In these four years since Ken died, and in the four years before that which held his illness and cancer treatment, everything had to be held close for fear it would all blow apart, fall apart, or explode. Protection became paramount: keep germs at bay, keep frightening thoughts from surfacing, keep schedules tight, keep track, keep researching, keep stress at bay, keep death away, keep everything the same, let nothing change.
Everything changed. Nothing is the same. Everything will keep changing. More will be lost. Eventually everything.
I find this freeing. Why fear the inevitable?
Meanwhile, and as I notice new energy and confidence beginning to reveal itself, grief accompanies me everywhere but in a different form. Instead of riding on my back, it follows now from a respectful distance. Instead of shouting, it echoes. In a crowded room, it's one of the many guests, not the honored speaker. It's not dragging me around anymore. I escort it.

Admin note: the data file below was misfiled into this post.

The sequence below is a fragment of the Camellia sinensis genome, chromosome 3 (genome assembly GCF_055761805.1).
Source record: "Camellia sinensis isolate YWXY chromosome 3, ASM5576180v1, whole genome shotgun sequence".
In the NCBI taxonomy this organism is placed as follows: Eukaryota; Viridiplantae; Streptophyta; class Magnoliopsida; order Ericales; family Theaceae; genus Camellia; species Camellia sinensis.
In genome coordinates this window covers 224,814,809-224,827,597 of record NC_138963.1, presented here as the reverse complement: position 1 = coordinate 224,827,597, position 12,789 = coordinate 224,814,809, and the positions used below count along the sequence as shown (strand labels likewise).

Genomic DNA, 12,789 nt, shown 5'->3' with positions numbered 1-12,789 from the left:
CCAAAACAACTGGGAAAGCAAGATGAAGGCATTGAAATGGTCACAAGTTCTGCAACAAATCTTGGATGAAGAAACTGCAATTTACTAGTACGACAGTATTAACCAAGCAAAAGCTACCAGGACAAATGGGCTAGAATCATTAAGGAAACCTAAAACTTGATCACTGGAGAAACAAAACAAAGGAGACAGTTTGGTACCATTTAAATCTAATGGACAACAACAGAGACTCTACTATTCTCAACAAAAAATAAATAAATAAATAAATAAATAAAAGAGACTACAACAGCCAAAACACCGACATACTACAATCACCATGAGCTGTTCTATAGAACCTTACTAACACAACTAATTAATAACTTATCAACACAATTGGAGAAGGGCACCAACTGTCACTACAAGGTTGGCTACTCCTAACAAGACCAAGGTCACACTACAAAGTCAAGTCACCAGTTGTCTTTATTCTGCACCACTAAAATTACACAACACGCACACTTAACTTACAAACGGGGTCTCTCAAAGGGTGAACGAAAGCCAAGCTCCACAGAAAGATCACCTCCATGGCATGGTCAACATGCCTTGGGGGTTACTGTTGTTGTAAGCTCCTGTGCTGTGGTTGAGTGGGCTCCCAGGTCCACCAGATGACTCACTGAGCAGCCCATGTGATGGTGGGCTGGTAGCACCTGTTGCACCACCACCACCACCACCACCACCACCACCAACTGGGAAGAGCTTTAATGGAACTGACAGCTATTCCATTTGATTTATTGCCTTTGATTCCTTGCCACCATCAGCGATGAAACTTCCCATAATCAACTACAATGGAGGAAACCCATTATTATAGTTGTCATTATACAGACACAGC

Grief has been my partner for a long time. Like anything and everything else, our partnership is changing.
Describe your relationship with grief. Who is this character that's been by your side? What does it give you? What does it take from you?